Sunday, July 19, 2015
Wisconsin ends discrimination against homeschool diplomas
MILWAUKEE, Wis. — A homeschool diploma was good enough to get someone into college but until this week it wasn’t enough to get that same person a job escorting students to the bathroom at voucher schools in Wisconsin.
That’s because state law required teacher’s aides at those schools to have a high school diploma, GED or “a declaration of equivalency of high school graduation” and according to the Department of Public Instruction’s interpretation of the law, homeschool diplomas didn’t qualify.
A little noticed provision in the biennial state budget signed into law Sunday changed this, adding “a high school diploma by the administrator of a home-based private educational program” to the list of qualifications for the job.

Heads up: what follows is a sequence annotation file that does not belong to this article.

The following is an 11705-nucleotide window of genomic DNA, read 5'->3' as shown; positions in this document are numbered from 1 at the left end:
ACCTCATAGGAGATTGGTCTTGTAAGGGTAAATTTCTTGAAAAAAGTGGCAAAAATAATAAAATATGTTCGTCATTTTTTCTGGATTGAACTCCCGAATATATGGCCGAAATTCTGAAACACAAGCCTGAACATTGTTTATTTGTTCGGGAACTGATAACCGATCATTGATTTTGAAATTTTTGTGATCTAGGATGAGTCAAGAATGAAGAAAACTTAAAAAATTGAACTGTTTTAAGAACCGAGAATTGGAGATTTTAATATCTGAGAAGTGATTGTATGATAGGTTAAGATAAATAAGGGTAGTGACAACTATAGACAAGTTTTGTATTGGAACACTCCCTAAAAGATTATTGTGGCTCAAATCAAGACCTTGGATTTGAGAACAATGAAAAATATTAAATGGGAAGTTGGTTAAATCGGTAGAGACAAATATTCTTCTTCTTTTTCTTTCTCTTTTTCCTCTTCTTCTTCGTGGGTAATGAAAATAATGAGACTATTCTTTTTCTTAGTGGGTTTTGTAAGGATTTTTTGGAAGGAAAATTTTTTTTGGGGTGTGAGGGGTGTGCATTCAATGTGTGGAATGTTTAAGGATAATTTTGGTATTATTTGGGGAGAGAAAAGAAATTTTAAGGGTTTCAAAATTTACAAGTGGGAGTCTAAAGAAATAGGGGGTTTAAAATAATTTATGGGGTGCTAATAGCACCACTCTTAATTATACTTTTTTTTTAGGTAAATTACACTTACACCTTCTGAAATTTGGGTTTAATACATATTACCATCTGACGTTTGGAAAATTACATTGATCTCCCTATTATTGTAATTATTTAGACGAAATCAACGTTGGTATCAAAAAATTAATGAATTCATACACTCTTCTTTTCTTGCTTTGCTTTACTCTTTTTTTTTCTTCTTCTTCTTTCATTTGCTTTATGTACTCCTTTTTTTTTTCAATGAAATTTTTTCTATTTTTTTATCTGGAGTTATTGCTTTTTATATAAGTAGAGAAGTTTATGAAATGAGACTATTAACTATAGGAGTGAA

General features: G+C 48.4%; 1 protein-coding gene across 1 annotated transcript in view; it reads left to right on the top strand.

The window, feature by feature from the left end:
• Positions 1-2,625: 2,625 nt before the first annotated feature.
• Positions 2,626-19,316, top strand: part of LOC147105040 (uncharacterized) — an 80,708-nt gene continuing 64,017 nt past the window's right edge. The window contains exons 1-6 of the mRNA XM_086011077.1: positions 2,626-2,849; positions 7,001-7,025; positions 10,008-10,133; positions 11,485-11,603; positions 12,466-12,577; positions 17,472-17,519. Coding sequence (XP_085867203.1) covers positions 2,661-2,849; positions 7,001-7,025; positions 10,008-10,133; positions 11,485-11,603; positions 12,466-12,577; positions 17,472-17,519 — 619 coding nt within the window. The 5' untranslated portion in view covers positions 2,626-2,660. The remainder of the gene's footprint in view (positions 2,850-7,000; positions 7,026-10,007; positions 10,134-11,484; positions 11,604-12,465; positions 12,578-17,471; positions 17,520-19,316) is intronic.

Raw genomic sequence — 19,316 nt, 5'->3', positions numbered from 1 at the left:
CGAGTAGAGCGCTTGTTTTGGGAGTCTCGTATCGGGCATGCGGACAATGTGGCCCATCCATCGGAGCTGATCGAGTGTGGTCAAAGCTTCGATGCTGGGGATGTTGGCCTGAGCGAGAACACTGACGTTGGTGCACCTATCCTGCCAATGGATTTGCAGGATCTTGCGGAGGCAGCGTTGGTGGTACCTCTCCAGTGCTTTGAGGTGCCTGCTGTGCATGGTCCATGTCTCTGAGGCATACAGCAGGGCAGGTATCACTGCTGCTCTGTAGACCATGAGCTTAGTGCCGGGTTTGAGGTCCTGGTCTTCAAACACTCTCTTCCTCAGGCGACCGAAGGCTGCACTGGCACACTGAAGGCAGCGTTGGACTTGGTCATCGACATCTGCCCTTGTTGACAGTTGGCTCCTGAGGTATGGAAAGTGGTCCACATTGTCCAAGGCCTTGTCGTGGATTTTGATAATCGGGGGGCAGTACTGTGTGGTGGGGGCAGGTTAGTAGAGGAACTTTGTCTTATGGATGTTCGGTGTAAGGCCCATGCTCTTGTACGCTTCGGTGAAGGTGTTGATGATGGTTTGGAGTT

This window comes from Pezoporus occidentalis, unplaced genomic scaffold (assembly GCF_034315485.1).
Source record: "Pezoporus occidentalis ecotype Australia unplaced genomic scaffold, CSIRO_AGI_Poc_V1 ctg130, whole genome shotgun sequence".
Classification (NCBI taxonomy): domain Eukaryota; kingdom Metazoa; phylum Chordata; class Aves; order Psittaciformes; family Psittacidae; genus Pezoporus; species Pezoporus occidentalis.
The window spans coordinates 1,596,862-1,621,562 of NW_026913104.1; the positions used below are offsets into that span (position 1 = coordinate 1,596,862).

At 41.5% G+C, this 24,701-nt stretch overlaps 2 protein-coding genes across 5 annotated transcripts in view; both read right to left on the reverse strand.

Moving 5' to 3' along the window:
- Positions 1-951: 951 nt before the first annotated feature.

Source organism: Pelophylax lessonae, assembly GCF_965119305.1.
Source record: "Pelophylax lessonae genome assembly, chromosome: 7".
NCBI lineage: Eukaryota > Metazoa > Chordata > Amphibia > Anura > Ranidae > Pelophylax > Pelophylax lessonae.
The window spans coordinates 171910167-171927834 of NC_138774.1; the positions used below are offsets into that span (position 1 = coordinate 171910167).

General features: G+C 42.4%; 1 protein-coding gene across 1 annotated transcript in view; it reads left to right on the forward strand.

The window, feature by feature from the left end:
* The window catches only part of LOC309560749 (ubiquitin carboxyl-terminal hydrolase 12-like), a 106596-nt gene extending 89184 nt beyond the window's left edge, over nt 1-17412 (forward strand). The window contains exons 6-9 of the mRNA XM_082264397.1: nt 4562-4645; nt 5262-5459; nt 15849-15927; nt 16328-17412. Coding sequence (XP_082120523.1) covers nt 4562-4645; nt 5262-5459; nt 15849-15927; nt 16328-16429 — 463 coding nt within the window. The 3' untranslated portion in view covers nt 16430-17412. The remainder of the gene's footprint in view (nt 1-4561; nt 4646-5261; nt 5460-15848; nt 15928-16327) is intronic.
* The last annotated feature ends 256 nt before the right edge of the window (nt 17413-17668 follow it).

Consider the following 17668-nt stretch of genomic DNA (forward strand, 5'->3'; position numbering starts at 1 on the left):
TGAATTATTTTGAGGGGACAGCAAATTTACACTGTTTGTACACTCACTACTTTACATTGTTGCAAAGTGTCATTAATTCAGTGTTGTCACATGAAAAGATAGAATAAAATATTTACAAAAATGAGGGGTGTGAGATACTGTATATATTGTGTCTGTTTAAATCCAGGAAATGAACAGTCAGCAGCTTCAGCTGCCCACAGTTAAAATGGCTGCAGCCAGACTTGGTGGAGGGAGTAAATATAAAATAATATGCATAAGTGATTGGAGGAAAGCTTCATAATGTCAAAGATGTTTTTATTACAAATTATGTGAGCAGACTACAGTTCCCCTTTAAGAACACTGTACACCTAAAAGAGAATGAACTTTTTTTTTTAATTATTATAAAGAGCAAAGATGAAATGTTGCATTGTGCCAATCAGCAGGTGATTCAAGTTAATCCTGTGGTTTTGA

DPI Superintendent Tony Evers had opposed the change and asked Gov. Scott Walker to veto it.
“Relaxing the requirements for a teacher’s aide to this extent is not in the best interests of the children,” Evers said in a letter to the governor.
“It’s disappointing that Superintendent Evers is apparently unaware of the studies that show home-school students regularly outperform public high school students academically,” said Scott Woodruff, senior counsel at the Home School Legal Defense Association.
HSLDA pushed lawmakers to make the change after being contacted last year by a former teacher’s aide at a Milwaukee voucher school.
The aide had been fired following a DPI review of the school staff’s qualifications.
“The aide very much wanted to keep working at the school and the school administrator told us they wanted her to keep working, but DPI informed them if they continued to employ her the school would be barred from participating in the voucher program,” Woodruff said.